Georgia

(iStock)

On July 16, the country of Georgia announced a new program for foreigners to work remotely from the country.

“Georgia has the image of an epidemiologically safe country in the world and we want to use this opportunity,” the country’s minister of economy, Natia Turnava, said in a statement. “We are talking about opening the border in a way to protect the health of our citizens, but, on the other hand, to bring to Georgia citizens of all countries who can work remotely.”

Applicants must provide proof of employment and give their consent to quarantine in self-isolation for 14 days to be considered for the program. Applications should be available soon.

American travelers are not allowed into Georgia at this time unless they’re granted a long-term visa of at least six months, traveling for business with a special permit or are the spouse of a Georgian citizen.

Jamaica

6ASRMYGOAQI6VGNQQQTOE3JAHM.jpg

Travelers from the United States are allowed to visit Jamaica. However, the entry requirements vary depending on their home state.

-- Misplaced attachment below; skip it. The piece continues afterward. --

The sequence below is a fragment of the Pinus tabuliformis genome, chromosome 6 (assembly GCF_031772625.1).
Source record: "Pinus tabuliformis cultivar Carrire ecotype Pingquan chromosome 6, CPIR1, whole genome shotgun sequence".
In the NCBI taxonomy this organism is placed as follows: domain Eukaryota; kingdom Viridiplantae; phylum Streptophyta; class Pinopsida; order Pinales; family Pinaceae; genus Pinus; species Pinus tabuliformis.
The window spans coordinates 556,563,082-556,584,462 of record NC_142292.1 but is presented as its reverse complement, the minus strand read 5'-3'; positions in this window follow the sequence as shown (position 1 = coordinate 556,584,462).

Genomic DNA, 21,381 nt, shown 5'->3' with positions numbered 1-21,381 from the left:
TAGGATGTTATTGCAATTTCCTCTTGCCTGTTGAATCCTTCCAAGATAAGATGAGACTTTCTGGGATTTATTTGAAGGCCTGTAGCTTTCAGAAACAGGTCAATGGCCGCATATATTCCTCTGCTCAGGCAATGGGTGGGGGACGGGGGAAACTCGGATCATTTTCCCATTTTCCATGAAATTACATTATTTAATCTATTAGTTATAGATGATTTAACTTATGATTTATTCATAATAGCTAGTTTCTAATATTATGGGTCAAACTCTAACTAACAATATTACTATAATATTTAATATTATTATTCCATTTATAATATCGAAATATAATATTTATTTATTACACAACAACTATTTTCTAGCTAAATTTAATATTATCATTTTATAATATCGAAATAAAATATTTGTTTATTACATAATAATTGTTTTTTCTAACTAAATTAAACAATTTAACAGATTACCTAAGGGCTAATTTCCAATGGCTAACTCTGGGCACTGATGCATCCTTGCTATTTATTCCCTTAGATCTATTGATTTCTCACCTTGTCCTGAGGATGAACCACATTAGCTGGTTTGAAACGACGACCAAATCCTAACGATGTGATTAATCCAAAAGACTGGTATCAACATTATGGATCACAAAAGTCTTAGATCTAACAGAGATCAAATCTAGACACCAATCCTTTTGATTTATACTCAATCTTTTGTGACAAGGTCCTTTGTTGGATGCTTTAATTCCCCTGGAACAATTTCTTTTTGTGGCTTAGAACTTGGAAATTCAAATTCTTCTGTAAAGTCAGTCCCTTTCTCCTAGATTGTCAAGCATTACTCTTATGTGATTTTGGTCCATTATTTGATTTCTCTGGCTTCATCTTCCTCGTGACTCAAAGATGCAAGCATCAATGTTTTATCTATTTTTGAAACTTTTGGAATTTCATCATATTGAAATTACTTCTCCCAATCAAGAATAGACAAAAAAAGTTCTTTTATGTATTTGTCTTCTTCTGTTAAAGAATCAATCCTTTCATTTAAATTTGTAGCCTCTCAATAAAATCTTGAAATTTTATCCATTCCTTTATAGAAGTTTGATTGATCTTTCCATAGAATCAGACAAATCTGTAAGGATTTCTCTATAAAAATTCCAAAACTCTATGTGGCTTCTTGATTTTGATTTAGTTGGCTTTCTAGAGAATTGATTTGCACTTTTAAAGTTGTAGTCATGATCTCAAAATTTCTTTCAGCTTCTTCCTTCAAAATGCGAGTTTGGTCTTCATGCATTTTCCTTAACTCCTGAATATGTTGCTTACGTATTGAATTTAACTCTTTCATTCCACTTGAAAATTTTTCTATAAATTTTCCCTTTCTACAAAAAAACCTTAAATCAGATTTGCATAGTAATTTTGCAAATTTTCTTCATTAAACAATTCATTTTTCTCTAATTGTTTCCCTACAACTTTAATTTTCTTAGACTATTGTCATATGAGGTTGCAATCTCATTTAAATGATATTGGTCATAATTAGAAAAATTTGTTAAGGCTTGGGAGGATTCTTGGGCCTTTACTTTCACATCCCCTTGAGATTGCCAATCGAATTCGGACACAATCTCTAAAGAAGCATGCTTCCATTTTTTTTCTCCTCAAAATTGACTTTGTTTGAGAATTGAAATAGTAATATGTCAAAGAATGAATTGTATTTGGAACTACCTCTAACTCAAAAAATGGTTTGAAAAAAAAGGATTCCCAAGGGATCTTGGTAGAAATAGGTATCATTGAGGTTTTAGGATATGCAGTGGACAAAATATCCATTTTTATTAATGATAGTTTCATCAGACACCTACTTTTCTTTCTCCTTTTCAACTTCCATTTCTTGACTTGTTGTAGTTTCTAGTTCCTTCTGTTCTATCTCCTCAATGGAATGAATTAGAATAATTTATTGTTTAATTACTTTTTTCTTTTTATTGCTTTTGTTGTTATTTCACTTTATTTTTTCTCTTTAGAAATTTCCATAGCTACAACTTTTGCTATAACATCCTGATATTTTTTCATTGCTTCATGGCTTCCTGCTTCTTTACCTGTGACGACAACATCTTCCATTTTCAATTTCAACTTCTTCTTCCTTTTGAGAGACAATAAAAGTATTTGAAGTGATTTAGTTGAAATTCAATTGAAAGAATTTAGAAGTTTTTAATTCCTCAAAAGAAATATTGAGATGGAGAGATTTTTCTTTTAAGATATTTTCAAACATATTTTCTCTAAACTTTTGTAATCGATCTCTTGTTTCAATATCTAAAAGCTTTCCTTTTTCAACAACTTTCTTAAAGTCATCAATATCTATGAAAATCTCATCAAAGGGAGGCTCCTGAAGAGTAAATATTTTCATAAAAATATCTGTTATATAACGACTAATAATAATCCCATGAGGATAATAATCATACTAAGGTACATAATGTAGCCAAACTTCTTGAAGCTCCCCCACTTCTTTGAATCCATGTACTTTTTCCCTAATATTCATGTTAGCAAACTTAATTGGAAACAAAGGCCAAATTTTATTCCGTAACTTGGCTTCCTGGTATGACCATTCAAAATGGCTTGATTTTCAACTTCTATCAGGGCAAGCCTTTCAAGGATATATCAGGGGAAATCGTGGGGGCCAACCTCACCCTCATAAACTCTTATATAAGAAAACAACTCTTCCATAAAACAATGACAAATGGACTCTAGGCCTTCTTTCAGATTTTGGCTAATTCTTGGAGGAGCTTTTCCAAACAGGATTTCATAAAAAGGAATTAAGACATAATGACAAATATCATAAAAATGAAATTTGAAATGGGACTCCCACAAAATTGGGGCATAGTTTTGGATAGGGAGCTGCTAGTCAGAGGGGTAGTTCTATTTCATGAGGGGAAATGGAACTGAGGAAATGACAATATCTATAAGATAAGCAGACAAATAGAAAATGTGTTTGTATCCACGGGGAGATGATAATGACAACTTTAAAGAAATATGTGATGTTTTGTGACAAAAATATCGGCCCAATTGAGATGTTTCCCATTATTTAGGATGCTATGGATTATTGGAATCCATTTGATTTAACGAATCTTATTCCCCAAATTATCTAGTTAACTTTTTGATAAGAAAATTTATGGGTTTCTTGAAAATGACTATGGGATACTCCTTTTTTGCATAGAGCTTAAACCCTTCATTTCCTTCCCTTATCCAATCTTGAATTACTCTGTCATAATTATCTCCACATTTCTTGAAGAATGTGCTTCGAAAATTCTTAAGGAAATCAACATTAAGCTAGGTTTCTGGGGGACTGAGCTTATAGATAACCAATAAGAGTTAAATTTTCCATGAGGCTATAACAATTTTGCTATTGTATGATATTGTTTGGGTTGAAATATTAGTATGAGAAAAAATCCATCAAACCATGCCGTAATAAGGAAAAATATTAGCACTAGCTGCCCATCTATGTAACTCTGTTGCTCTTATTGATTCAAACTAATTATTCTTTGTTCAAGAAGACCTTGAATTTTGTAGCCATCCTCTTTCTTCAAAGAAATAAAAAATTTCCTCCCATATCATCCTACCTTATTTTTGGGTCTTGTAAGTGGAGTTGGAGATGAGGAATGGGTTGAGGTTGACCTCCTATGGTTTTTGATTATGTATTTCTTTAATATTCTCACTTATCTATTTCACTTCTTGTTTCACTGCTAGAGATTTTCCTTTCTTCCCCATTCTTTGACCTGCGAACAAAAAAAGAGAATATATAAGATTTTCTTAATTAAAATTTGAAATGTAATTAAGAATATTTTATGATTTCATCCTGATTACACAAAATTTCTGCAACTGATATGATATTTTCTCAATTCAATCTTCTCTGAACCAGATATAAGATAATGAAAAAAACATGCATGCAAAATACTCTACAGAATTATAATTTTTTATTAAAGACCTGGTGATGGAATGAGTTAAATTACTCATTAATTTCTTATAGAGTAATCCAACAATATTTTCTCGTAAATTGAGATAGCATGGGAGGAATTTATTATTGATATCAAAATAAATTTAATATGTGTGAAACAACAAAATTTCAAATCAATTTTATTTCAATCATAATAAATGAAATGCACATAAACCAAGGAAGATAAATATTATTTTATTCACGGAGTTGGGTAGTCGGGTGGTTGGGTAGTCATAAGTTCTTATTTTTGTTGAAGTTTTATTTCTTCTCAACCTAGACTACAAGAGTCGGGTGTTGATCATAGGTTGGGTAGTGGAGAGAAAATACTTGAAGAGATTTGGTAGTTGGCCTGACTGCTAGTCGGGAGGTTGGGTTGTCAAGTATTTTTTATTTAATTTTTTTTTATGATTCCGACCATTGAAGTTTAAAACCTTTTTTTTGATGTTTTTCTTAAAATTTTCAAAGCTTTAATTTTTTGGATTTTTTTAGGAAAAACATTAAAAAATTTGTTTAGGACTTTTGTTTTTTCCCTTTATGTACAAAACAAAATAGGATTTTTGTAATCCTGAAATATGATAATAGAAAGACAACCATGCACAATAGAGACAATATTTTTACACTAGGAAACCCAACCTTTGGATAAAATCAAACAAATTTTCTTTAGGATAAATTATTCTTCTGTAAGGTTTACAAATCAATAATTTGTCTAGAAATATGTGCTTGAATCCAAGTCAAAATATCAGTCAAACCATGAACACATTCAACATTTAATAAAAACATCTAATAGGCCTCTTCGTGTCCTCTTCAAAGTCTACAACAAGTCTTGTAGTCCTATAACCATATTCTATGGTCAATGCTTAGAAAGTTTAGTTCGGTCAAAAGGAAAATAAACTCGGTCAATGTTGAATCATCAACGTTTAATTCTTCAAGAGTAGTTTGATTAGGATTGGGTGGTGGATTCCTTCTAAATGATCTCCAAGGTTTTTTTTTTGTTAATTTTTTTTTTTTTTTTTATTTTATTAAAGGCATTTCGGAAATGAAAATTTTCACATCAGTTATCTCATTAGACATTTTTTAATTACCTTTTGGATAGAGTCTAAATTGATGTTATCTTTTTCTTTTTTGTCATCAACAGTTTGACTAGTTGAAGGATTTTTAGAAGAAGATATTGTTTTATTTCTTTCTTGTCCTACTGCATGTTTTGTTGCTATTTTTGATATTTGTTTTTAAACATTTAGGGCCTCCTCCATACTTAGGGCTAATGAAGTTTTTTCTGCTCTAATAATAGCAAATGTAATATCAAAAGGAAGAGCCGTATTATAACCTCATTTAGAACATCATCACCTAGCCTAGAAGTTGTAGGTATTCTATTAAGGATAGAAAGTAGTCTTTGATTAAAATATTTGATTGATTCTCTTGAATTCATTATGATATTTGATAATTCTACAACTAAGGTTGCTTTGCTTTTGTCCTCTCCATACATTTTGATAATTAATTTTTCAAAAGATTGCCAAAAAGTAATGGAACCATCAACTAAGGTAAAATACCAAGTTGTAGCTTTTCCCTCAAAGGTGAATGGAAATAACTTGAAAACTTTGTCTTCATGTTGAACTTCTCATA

All Americans must have an approved Travel Authorization ahead of their trip, or they won’t be allowed to travel to Jamaica.

At this time, visitors from Florida, Arizona, Texas and New York are classified as high-risk states by the Jamaican government and are required to provide a proof of negative covid-19 PCR tests from an accredited lab to receive a travel authorization.

People who identify as business travelers in their Travel Authorization application will be given a test for the novel coronavirus on arrival to Jamaica.

“We have worked with IATA to ensure that it is a part of the airline check-in protocols that if you’re coming to Jamaica you have to produce this authorization,” said Donovan White, Jamaica’s director of tourism.